Adam Houldsworth

These days one could be forgiven for questioning the significance of the European Commission’s ongoing public consultation on the potential creation of a single, EU-wide supplementary protection certificate (SPC). First proposed in late 2015, the consultation was initially intended to clear up the last remaining problems with a unitary patent regime whose arrival was regarded as imminent. However, the emergence of serious threats to the proposed Unified Patent Court regime mean that the SPC question may now be purely hypothetical.

The Commission is seeking comments on whether a unitary SPC should be created to accompany Europe’s new patent system – a question left unanswered by the Unitary Patent Court agreement. In its Single Market Strategy communication of October 2015, the Commission identified this question as one of the few issues left to be resolved in establishing the UPC.

At that point, it wrote that Europe was “on the cusp” of establishing the unitary system and “the key challenge” was to “get the endgame right, including addressing uncertainties over how the unitary patent will work together with national patents and national supplementary protection certificates…and the possible creation of a unitary SPC title”.

But since then, circumstances have changed dramatically. The UPC has been thrown into doubt, first by the UK's June 2016 referendum decsion to leave the EU, and more recently by a challenge to the legality of the agreement now before the German Federal Constitutional Court.

While the UK government has committed to ratifying the agreement, the legislation needed to do so has not yet been debated, while it is unclear whether the jurisdiction of the Court of Justice of the European Union will be a stumbling block. In any case, the UPC agreement will need to be altered if a non-EU state is to be part of the system. As for the constitutional challenge in Germany, even if ultimately unsuccessful, it now looks set to delay German ratification of the UPC agreement for an extended period of time. Without EU patents, European SPCs are almost certainly a non-starter.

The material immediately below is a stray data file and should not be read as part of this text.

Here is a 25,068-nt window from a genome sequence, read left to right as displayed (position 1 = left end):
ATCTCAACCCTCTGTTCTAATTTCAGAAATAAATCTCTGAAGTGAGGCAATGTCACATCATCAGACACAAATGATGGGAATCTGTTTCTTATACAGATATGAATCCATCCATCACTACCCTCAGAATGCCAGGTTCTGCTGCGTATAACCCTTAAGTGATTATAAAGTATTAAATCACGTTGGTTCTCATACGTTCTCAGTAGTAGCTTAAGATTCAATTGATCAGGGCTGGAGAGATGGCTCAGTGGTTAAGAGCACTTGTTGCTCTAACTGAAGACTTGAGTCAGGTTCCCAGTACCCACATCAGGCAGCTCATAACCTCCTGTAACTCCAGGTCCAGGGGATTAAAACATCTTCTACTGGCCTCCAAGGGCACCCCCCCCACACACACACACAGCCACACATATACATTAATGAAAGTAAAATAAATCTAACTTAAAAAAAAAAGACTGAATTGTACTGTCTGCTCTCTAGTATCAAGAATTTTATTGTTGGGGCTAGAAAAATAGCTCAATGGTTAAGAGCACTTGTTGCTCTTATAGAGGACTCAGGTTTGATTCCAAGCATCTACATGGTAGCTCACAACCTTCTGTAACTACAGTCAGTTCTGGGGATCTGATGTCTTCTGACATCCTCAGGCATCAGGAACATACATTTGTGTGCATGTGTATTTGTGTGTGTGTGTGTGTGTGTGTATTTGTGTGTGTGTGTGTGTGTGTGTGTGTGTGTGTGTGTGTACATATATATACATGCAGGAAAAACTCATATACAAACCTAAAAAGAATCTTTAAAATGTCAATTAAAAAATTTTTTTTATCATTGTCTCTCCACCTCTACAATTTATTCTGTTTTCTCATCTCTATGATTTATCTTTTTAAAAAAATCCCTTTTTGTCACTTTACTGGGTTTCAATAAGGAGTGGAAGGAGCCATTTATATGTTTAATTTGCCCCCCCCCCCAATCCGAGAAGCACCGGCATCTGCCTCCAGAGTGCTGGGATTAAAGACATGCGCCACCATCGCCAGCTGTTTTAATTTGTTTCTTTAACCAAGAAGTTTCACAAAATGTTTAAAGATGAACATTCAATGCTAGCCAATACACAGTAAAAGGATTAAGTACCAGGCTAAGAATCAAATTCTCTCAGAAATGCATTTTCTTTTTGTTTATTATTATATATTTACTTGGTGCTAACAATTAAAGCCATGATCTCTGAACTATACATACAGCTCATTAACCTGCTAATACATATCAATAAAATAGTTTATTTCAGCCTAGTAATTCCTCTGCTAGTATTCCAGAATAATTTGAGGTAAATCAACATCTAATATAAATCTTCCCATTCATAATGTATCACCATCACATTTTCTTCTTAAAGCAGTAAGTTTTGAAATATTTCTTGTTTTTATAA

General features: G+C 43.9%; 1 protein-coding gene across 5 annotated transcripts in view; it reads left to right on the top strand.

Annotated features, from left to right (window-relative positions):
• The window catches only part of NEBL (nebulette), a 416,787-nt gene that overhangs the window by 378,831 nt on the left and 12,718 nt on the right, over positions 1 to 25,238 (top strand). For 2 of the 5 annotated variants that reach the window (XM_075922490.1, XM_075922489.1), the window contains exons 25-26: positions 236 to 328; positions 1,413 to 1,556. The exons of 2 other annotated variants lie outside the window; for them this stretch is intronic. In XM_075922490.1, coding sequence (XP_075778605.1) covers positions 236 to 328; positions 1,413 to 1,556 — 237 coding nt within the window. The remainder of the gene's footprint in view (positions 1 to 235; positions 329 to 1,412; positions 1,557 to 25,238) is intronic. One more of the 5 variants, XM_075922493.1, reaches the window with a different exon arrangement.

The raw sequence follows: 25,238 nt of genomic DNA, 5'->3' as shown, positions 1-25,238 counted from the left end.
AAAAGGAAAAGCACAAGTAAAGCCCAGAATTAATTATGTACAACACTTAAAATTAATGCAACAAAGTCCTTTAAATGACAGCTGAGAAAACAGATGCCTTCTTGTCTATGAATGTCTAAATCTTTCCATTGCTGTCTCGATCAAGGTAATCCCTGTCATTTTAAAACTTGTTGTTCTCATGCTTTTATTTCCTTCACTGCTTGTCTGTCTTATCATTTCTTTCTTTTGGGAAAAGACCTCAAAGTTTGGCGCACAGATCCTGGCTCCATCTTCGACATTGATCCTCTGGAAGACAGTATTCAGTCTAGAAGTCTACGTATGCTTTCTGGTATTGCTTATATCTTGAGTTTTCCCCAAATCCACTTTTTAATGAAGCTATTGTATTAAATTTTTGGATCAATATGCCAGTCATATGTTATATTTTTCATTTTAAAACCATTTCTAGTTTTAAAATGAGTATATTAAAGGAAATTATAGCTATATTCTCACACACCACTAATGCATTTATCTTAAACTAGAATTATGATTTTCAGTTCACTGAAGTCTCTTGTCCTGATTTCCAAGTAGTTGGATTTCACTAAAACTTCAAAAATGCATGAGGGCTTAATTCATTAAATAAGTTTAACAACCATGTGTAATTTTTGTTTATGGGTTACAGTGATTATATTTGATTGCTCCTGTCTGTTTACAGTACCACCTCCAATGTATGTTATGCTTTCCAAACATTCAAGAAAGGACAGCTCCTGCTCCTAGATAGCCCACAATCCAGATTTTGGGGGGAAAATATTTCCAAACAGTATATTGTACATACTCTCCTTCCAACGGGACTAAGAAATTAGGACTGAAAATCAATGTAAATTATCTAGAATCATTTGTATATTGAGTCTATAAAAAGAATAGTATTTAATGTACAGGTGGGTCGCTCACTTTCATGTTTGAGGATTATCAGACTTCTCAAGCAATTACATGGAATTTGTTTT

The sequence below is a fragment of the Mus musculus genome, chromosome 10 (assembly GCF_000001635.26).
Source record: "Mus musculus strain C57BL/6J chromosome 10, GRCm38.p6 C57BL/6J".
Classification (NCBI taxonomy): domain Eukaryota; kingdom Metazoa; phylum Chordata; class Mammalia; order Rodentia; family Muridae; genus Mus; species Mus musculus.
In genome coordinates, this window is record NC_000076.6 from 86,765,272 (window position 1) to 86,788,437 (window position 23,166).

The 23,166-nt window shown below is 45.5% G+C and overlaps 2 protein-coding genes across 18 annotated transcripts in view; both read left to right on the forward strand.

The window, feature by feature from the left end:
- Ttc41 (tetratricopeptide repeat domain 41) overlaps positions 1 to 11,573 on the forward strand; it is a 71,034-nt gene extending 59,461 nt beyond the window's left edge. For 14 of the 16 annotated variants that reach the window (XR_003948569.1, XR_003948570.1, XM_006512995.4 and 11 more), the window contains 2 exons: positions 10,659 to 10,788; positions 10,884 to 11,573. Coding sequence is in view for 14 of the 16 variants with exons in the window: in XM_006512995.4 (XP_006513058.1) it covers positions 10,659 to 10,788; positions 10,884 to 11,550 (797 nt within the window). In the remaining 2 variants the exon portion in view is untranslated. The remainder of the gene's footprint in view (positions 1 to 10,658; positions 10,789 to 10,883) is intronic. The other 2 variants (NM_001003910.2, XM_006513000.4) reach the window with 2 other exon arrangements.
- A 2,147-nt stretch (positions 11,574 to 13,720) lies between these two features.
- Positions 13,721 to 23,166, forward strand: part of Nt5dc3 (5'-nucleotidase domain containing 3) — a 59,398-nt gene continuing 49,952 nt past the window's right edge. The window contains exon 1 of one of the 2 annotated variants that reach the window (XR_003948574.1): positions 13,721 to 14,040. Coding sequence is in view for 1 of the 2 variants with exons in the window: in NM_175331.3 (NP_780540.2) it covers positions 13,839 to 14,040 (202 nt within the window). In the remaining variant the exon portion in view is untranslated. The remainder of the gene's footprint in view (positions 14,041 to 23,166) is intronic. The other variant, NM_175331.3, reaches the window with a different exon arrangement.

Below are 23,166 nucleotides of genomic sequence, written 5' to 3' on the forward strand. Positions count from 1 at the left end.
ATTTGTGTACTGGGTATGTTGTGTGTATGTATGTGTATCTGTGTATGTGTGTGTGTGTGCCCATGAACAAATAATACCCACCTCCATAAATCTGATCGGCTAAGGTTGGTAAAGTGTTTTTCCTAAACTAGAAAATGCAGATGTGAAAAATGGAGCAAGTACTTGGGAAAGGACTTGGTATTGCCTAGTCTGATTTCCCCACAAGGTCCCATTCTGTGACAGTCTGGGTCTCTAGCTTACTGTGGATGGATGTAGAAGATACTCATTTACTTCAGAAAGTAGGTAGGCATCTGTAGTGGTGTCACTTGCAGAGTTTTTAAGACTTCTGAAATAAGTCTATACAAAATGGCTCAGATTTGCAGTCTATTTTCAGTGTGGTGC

The role of SPCs will need to be clarified if there is to be a pan-European patent system that will appeal to life sciences rights holders, for whom exended protection is an important compensation for lengthy regulatory proceedings.

Although the option of continuing with national SPCs and the alternative of creating a unitary SPC pose significant legal and administrative challenges, there has never been much doubt where the Commission stands. The consultation may be part of a lengthy formal policy-making process, but it is very likely to favour a unitary SPC system within the context of the UPC. This would be in keeping with the Commission’s commitment to harmonisation and integration expressed in the Single Market Strategy.

In articulating that strategy, it stated: “A Unitary SPC title would bring enhanced certainty to industries whose products are subjects to regulated market authorisations…(and) improve transparency and certainty on the protection of medicines. This would make it easier both for manufacturers of novel and generic/biosimilar medicines to invest, and for Member States to optimise their health budgets, resulting in an improvement of patients’ access to medicines.”

Thus, the consultation should be seen as a process that will inform the Commission’s view on the form a unitary SPC should take, rather than to help determine whether such rights are desirable.

The more pressing question now, though, is not what the EU Commission’s policy on SPCs will be, but whether the whole issue has been made irrelevant by recent developments in the UK and Germany. Put simply, the significance of the consultation has changed. No longer the means to providing the final piece to the UPC puzzle, it has become part of background efforts to keep the show on the road while more decisive issues play out elsewhere.